by Steven Ertelt
September 22, 2005
Dublin, Ireland (LifeNews.com) — As a group of abortion advocates take their legal case to a European court to overturn Irish law against abortion, a new survey reveals more voters in Ireland do not favor reversing the country’s pro-life laws. Young Irish voters may support it, but, overall, Irish citizens do not.
A new Irish Examiner/Lansdowne survey reveals that 47 percent would vote against a referendum legalizing abortion while just 36 percent would vote for it.
Irish citizens under 35 years of age were more likely to favor abortion than older citizens with 49 percent in that age group saying they would back such a referendum.
Some 32 percent of 18-24 year-olds oppose legalizing abortion and 35 percent of those 25-34 do.
Meanwhile, 48 percent of those above the age of 35 would vote against an abortion referendum and just 35 percent would support it. Older Irish residents oppose abortion with 56 percent of 50-64 year-olds pro-life and 69 percent of those over the age of 65.
More wealthy Irish residents were more likely to favor abortion while poorer citizens were more likely to oppose it.
Three women from Ireland who traveled to Britain to obtain abortions took their case to a top European court earlier this month. They hope to overturn Ireland’s strong pro-life laws that prohibit abortions unless the life of the mother is in danger.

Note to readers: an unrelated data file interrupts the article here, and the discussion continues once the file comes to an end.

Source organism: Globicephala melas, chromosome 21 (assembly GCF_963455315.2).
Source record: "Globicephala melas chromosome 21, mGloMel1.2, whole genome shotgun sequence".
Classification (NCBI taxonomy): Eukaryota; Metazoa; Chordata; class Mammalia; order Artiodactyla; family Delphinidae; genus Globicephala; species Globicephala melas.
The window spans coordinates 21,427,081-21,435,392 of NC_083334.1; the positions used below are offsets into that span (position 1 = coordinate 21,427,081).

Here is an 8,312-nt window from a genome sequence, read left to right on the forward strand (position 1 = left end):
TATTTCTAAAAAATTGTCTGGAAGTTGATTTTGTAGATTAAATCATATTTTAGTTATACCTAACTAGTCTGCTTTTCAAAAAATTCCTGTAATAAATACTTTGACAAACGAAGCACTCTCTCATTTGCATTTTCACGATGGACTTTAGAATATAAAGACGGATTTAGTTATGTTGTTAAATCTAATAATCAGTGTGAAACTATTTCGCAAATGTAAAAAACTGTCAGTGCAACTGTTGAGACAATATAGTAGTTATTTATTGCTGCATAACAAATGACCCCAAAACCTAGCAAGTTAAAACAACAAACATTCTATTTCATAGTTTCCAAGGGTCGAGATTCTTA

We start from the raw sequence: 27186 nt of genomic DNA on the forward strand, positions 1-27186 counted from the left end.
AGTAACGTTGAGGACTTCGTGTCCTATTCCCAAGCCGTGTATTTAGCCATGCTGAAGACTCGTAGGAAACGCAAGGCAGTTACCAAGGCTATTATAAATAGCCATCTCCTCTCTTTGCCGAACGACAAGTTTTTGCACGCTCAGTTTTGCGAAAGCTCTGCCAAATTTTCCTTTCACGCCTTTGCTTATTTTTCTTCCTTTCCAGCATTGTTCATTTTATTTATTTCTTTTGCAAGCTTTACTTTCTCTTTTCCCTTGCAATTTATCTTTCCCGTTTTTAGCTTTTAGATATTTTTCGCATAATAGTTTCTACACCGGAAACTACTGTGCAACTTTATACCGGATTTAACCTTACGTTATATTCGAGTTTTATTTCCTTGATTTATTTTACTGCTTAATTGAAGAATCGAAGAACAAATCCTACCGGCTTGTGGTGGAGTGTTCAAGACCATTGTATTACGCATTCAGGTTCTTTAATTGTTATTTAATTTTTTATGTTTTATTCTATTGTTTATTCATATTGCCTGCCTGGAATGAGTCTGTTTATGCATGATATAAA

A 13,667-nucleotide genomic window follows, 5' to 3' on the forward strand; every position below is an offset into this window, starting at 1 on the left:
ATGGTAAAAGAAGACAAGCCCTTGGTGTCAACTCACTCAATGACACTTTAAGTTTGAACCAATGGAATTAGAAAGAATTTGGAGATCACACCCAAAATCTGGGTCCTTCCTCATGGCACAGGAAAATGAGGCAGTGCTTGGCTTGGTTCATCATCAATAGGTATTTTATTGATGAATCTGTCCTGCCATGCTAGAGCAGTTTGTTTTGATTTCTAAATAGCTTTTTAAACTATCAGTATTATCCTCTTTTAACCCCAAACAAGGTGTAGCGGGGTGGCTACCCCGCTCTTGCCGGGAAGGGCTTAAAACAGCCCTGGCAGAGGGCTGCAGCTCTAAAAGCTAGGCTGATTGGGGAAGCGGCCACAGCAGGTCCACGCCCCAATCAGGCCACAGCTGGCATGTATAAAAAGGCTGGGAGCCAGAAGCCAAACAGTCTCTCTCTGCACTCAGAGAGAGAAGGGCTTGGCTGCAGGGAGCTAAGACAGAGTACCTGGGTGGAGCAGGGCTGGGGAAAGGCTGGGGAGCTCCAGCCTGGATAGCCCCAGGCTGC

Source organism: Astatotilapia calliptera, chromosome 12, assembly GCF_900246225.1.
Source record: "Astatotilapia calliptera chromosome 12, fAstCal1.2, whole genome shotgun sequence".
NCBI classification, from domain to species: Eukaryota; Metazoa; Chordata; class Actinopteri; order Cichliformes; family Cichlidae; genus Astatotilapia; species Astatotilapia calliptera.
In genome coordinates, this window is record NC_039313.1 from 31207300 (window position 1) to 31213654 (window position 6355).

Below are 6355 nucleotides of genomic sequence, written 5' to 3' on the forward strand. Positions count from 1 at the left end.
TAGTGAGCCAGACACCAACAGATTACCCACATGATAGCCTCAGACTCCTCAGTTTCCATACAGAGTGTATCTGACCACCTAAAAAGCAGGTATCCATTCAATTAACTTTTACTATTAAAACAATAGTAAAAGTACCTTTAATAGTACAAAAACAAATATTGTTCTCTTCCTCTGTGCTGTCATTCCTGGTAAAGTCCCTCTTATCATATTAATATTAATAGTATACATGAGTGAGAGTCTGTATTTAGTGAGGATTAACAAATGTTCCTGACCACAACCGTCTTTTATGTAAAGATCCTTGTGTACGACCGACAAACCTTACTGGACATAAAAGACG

The European Court of Human Rights is part of the Council of Europe that deals with issues of democracy and human rights. A decision on the case is not expected until 2006.
Pro-Life Campaign spokeswoman Audrey Dillon said IFPA and the lawsuit ignore the humanity of the unborn child and the damage abortion does to women.
"Every society has to confront the reality of crisis pregnancy," Dillon said. "The challenge is to create a more welcoming society for expectant mothers and their unborn children by providing positive alternatives to abortion."
The Ireland newspaper surveyed 1,032 people.